How fast do you want it?
How fast are you reading this?
A meta-analysis of 190 studies suggests the average adult reading speed in English is 238 words per minute for non-fiction (it’s slightly higher for fiction).
Whether you are reading this and how rapidly is a function of a number of elements. The fact that you are reading it at all suggests it is probably relevant to your interests and therefore you probably work in or around advertising.
How much attention you focus on it is dependent on the interplay of how much the headline suggests the topic is…
Advertising agencies are all unusual in similar ways
Advertising agencies are all unusual in similar ways. They are organizationally distinct from client companies. They have the traditional accounting and HR but usually their core departments have different philosophies and approaches to the same work. The objective of the agency structure is to house a system that enables creative ideas and development whilst ensuring that client needs are met. This is an alchemical balancing act, because different skills are needed at different stages of the process.
There is limited research into agency structures, but one study identified three pillars:
How to navigate the flux of culture for commerce
The Culture Compass is a navigation device for understanding, predicting and hopefully capitalizing on shifts in culture.
Across any number of vectors, culture swings like a pendulum, gaining momentum in one direction before reaching an apogee, only to swing back with ever greater force in the opposite direction. Even before cultures around the world reached the levels of polarization we currently see, things would move in one direction and then swing backwards, sometimes violently.
At the most macro, political level, it’s hard not to have noticed how in the USA having…
Despite increased awareness of behavioral economics in the industry, little advertising is shaped by using it. Does the future lies in attention economics instead.
In 2011, Jim Stengel, former CMO of Procter & Gamble, published his book Grow. In it, he analyzed 50 brands with the highest Millward-Brown loyalty scores to determine what might connect them. His answer was brand purpose, the shared intent of everyone at the company to improve lives. He compared this Stengel 50 index with the S&P 500 between 2000 and 2011 and saw that his index had grown 393% compared with a 7% loss in…
Is Dominos a pizza company, a tech company or a delivery company?
Snacking on some television over the pandemic I experienced a pleasing shock of recognition when I noticed that Dominos was using an insight my wife had spontaneously expressed a few days before. We have mostly been cooking this pandemic, which is great but, like anything, gets boring when it is the only choice you have. Nothing is the best thing when it’s the only thing.
But what is brand strategy becoming?
Research company Gartner recently announced that, partially at least, in response to the pandemic and its associated uncertainties, CMOs now rank ‘brand strategy’ as their top priority. As with any survey, we should consider the research skeptically — but since CMOs largely direct how they spend their budgets, it’s worth the industry that serves them considering what they might be looking for assistance with.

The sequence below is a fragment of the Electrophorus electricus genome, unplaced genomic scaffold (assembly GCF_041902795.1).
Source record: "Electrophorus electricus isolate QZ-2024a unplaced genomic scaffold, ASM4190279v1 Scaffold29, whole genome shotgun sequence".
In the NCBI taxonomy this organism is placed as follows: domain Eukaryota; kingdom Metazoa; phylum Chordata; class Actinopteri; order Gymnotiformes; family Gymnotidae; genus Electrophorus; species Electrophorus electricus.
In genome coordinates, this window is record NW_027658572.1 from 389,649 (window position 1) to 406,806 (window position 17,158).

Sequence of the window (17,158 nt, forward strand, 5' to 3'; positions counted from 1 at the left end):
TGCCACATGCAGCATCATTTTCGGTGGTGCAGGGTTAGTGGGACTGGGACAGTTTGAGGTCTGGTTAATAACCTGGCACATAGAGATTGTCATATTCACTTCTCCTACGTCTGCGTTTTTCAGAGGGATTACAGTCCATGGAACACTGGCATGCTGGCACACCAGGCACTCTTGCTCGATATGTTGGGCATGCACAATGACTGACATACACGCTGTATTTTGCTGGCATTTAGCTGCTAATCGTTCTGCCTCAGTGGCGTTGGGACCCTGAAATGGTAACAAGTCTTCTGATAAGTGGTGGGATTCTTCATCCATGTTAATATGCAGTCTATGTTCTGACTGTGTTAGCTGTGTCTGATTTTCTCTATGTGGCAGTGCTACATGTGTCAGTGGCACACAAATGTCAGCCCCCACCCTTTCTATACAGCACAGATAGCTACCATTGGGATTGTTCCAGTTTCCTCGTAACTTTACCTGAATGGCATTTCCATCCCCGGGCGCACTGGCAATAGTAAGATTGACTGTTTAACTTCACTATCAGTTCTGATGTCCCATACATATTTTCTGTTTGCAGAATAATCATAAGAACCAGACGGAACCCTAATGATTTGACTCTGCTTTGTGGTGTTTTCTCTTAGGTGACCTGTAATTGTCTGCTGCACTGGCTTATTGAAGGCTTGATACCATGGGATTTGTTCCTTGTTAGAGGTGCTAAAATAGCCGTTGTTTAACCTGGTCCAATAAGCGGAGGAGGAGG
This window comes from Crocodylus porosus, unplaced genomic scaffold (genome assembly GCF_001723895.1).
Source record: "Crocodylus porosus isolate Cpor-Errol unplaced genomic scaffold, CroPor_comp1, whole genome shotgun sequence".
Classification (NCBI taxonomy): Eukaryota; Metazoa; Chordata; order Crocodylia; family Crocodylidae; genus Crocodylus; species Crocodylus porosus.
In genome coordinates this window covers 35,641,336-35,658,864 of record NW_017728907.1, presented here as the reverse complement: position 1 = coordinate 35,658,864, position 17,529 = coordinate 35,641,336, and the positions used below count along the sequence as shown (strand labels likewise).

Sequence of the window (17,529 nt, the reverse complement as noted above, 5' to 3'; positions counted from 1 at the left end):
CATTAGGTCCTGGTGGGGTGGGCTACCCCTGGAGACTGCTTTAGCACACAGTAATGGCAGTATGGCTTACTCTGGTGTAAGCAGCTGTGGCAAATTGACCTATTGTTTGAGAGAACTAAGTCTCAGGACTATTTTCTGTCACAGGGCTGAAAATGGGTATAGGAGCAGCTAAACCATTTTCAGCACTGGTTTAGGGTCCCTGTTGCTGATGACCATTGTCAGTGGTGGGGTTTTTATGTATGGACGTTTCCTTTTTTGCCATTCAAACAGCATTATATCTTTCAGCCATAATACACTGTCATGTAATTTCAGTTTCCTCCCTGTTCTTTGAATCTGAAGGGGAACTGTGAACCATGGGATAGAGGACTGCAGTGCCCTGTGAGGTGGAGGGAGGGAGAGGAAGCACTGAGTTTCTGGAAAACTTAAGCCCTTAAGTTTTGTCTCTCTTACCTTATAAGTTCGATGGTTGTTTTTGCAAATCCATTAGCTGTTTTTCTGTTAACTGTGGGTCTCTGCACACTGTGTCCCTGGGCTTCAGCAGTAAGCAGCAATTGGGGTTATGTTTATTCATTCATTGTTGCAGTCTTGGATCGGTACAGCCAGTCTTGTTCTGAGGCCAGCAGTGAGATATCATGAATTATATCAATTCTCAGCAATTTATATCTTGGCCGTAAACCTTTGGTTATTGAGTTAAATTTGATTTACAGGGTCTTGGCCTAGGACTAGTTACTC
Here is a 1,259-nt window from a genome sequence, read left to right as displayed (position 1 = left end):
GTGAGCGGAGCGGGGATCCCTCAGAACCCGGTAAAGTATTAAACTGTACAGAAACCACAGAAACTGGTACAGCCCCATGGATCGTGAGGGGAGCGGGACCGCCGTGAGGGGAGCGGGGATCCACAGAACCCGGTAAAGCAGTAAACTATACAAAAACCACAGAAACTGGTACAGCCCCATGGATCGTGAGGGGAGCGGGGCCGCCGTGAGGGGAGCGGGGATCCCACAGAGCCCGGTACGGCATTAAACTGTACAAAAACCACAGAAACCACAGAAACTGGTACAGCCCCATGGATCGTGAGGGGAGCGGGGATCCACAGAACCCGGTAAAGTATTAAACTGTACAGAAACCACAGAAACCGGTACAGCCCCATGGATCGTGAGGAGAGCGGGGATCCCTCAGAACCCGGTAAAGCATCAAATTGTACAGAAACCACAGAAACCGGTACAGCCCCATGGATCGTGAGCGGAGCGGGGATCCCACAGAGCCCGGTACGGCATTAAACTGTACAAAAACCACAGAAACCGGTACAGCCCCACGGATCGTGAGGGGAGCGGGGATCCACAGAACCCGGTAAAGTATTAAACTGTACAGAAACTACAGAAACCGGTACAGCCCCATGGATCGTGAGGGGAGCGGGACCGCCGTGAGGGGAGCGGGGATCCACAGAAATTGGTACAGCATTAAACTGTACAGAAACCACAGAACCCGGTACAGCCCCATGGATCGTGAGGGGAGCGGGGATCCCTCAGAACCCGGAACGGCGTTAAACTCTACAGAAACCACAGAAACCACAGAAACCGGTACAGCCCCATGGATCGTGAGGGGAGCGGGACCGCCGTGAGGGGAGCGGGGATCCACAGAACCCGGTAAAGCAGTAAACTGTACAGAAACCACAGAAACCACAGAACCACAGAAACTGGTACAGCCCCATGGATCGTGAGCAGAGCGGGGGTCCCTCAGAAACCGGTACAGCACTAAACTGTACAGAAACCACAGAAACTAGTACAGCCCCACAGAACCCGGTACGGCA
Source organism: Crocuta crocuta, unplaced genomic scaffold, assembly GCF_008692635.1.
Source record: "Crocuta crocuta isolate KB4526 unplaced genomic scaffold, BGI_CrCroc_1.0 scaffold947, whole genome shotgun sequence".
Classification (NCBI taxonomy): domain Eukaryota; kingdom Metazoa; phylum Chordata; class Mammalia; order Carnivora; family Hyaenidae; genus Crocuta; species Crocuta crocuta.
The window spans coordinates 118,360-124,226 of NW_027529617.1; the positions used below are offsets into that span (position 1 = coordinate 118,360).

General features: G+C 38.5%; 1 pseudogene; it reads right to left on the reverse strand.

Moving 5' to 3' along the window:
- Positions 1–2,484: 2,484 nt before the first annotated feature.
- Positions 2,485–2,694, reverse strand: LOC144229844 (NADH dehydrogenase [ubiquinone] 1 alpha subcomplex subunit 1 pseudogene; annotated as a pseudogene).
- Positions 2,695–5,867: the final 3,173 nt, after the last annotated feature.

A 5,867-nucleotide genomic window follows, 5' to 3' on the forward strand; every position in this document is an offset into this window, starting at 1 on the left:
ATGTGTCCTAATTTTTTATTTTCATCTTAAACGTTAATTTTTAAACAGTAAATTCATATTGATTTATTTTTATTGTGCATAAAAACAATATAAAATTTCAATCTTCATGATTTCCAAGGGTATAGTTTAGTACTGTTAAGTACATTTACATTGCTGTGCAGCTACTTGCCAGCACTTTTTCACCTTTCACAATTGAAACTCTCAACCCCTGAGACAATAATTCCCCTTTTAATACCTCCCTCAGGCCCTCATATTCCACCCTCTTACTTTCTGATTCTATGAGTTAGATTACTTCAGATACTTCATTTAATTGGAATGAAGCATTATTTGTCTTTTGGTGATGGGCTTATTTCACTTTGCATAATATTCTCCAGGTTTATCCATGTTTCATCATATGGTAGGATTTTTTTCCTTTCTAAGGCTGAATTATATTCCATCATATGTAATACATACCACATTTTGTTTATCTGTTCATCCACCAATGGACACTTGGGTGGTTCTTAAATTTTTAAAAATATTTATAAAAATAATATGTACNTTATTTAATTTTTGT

The survey was interesting beyond the headlines. Previously the same group considered analytics their most vital marketing capability, which highlights both the increased scrutiny that marketing faces to be accountable…
That’s What She Shed
Words are alive and well in the internet age, observes Faris Yakob, and their broader cultural effects are more than ever tied to their ability to break free of their intended contexts and become bigger then the ad — here’s how it worked for these brands.
Once in a while, advertising transcends the stratum reserved for commercial communication. It can be seen to have an effect on culture, creating linguistic ripples that appear on talk shows or Tik-Tok.
Last year, insurance giant State Farm released a batch of commercials and one ignited a minor cultural conflagration…
In 2005 P&G coined the term “first moment of truth” to describe the importance of packaging in their marketing model.
Back in the beforetime, a friend of mine asked me over dinner in London if I knew about the Lyle’s Golden Syrup logo. I did not …
and was surprised to find out it was a dead lion with a swarm of bees emerging from its carcass.
I went on to discover that it was based on a Biblical story called Samson’s Riddle, that most people had never noticed what it was [friends, Twitter and various news articles validated this]…
Late last year, the decision-maker behind the world’s largest advertising budget made a pronouncement about the future of the industry. Marc Pritchard, chief brand officer for Procter & Gamble, heralded a new age of personalised relevant communication he calls ‘mass one to one’:
No, it’s not.
We were delighted to be invited to speak at the launch of Eat Your Greens, a compendium clarion call for evidence-based marketing that we contributed to, in Amsterdam.
It was in a church and we were billed as ‘heretics’ because the principle thesis of the book is that marketers have for too long been guided by strongly held beliefs that are based on myths. Since there is no requirement for any formal education in marketing or advertising, an executive will gradually build a grab bag of anecdotes and framing metaphors that often have little relation to how…